The largest potential predictabilities are found in and over the Southern Ocean. The origin of these predictabilities is a positive feedback involving interactions between the atmosphere and the upper ocean. An increase in the meridional gradient of SST resulting from a large SST increase in the southern subtropics leads to a strengthening of atmospheric circulation, and from that increases in surface zonal wind stress result. The latter enhances the northward Ekman transport over the southern high latitudes, which transports polar water equatorward, whereby maintaining the meridional temperature gradient. Potential predictability is also found in the deep ocean, characterized by the downward propagation of the surface warming within a few years through two “corridors,” located at 40°S and 40°N and extending from the near surface to about 3000–3500 m. The warming in the atmosphere and the upper ocean is reduced by half because of this downward heat propagation.

Corresponding author address: Jin-Song von Storch, MaxPlanck Institute for Meteorology, Bundesstrasse 53, Hamburg D-20146, Germany. Email: jin-song.von.storch@zmaw.de

1. Introduction

Weather predictions, as they are performed in various meteorological centers, generally have a lead time of about several days. The short lead time reflects the limit set by the chaotic nature of the system, which initiates predictability studies of the first kind. A small uncertainty in the initial condition could make the prediction quickly deviate from the true evolution. Because the external forcing of the climate system changes little during a lead time of several days, weather prediction is traditionally performed under a constant external forcing or a constant boundary condition.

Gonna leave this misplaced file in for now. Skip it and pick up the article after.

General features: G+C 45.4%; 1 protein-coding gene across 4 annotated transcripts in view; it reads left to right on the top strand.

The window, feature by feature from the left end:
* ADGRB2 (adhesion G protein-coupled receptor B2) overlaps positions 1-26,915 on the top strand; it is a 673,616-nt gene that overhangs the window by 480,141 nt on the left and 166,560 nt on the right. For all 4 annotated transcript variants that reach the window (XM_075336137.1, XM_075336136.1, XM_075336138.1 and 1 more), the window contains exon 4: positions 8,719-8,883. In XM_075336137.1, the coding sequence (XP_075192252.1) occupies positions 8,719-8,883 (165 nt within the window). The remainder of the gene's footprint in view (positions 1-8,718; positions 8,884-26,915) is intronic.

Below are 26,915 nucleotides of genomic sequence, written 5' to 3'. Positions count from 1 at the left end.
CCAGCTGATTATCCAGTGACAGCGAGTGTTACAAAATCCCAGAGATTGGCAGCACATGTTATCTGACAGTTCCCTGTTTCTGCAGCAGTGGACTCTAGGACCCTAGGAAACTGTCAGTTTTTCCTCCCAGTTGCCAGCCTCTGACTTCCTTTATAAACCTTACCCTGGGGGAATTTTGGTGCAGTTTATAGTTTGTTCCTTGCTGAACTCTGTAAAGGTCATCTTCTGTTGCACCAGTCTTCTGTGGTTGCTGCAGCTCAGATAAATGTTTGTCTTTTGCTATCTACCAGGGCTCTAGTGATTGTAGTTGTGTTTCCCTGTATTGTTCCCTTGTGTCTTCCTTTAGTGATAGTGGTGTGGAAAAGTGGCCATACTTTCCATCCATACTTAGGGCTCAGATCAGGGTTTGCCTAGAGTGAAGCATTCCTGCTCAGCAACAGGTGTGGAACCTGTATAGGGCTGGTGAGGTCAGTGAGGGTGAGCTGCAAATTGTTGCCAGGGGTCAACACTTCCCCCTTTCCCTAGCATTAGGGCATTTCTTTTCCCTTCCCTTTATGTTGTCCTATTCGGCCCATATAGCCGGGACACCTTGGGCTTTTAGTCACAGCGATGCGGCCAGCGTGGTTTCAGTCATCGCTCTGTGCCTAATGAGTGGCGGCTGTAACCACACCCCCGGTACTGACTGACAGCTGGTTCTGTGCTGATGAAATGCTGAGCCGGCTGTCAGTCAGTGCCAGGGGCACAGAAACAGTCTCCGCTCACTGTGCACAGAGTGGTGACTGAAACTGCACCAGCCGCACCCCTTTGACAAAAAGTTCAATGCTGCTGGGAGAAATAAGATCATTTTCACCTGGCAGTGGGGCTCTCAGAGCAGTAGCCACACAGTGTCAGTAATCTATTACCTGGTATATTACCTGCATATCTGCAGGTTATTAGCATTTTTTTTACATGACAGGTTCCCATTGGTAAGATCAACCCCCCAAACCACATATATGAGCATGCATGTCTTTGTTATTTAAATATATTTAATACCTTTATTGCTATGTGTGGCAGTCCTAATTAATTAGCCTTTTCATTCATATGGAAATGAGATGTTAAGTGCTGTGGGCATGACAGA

A climate prediction is generally understood as a prediction of some averaged climate variables, for example, January mean temperature, over a longer lead time, for example, several months or even longer. During such a long time period, forcing external to climate can change notably. If the change in the forcing produces systematic responses, one would be able to predict the climate for a given time evolution of forcing, even though the skill of weather prediction is limited. Studies on predictability induced by changing external forcing are known as predictability studies of the second kind. Thus far, the focus has been mainly on the seasonal forecast of the atmosphere, and thereby considering the SST anomalies, for example, those resulting from an ENSO event, as the external forcing. A deviation of the SST from its climatological mean value can result in a predictable atmospheric response. This paper extends the predictability study of the second kind for the atmosphere to one for the coupled atmosphere–ocean system. The external forcing considered is that resulting from changes in the CO2 concentration.